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I'm having a strange error. I have SQL code which looks like:

    SUM(CASE adverse_reaction_type_id WHEN 1 THEN `number` ELSE 0 END ) line, 
    SUM(CASE adverse_reaction_type_id WHEN 2 THEN `number` ELSE 0 END ) drug 

This works fine on my MAMP installation, but doesn't on my remote server. I assume there's a config option somewhere which is stopping it from working.

This is the error I'm getting:

Mixing of GROUP columns (MIN(),MAX(),COUNT(),...) with no GROUP columns is illegal if there is no GROUP BY clause

I know what the error is telling me, but the problem is that I don't want to group by anything. I want to get all results where the where bit (removed above for brevity) matches and then return the SUM() of the number column (as either line or drug based on the CASE clause).

So essentially, regardless of what is matched by the WHERE clause all I want to return is 1 row:

line | drug
10   | 32

Is there a way around this at all? Or any way I can GROUP BY nothing or something?

share|improve this question
Posting as a comment, because it's only a partial answer: this error can only occur if you have the ONLY_FULL_GROUP_BY SQL-mode enabled (see, so the difference between your MAMP installation and your remote server might just be that you don't have that SQL-mode enabled on your MAMP installation. – ruakh Sep 20 '12 at 15:01
up vote 6 down vote accepted

You can GROUP BY a constant on the table where you run the SELECT.

For example GROUP BY NULL:

mysql> select SUM(CASE WHEN product_id = 0 THEN -1 ELSE product_id END) AS sumprod, SUM(quantity) AS sumquant FROM orders GROUP BY NULL;
| sumprod | sumquant |
|       4 |        8 |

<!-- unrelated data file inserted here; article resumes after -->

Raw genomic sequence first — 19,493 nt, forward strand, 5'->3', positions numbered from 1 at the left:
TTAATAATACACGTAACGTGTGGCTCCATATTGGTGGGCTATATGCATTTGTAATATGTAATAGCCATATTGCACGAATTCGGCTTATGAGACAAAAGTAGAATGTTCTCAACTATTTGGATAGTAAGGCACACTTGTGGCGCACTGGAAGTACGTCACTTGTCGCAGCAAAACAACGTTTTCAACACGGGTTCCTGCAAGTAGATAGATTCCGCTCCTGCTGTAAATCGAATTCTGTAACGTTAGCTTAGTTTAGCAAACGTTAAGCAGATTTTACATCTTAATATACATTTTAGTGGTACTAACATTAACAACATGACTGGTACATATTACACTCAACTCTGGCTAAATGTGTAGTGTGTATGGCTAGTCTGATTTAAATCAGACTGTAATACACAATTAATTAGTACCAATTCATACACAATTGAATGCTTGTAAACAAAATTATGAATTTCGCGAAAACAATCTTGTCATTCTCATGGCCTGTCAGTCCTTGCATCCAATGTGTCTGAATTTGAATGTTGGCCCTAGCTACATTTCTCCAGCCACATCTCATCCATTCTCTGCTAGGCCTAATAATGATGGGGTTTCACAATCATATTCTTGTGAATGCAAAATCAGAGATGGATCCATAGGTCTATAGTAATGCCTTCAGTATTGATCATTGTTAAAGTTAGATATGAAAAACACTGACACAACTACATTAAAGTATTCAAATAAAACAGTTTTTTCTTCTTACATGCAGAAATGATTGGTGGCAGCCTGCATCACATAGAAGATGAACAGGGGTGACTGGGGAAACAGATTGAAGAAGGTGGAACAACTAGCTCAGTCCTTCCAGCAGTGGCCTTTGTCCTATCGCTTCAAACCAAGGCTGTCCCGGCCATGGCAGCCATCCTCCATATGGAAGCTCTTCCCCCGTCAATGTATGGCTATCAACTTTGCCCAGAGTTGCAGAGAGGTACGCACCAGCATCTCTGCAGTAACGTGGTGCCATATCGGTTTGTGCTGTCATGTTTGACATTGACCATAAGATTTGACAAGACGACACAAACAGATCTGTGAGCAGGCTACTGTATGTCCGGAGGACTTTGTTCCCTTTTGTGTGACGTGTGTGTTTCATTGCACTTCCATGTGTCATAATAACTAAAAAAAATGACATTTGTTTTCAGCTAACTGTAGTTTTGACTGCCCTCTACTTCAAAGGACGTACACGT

1 row in set (0.00 sec)

mysql> select version();
| version()   |
| 5.5.25a-log |
1 row in set (0.00 sec)

But usually this error means that there is at least one column which is not grouped.

It might be that the production version of MySQL is taken aback by your use of a CASE within the aggregate function.

share|improve this answer
ah, i see what you mean, and that makes the error make sense. I had actually cut down the HUGE sql query to make it more readable and had removed some "select" columns thinking they werent relevant. I've reedited the question, but now I've taken that id field out of my main query and it works fine! :) thanks! – Thomas Clayson Sep 20 '12 at 14:59
I'll accept when I can ;) – Thomas Clayson Sep 20 '12 at 15:01
It is not any constant. It can't be an integer. – Clodoaldo Neto Sep 20 '12 at 15:09
True; but that's because integers here are considered indexes into SELECT's column fields, not 'true' integers. If you had a table ( user varchar(20), score integer), SELECT user, SUM(score) FROM points GROUP BY 1 would be accepted -- and would group by user. GROUP BY 2 would be rejected (cannot aggregate by an aggregate function), GROUP BY 3 would be refused (there is no third column). – lserni Sep 20 '12 at 16:38

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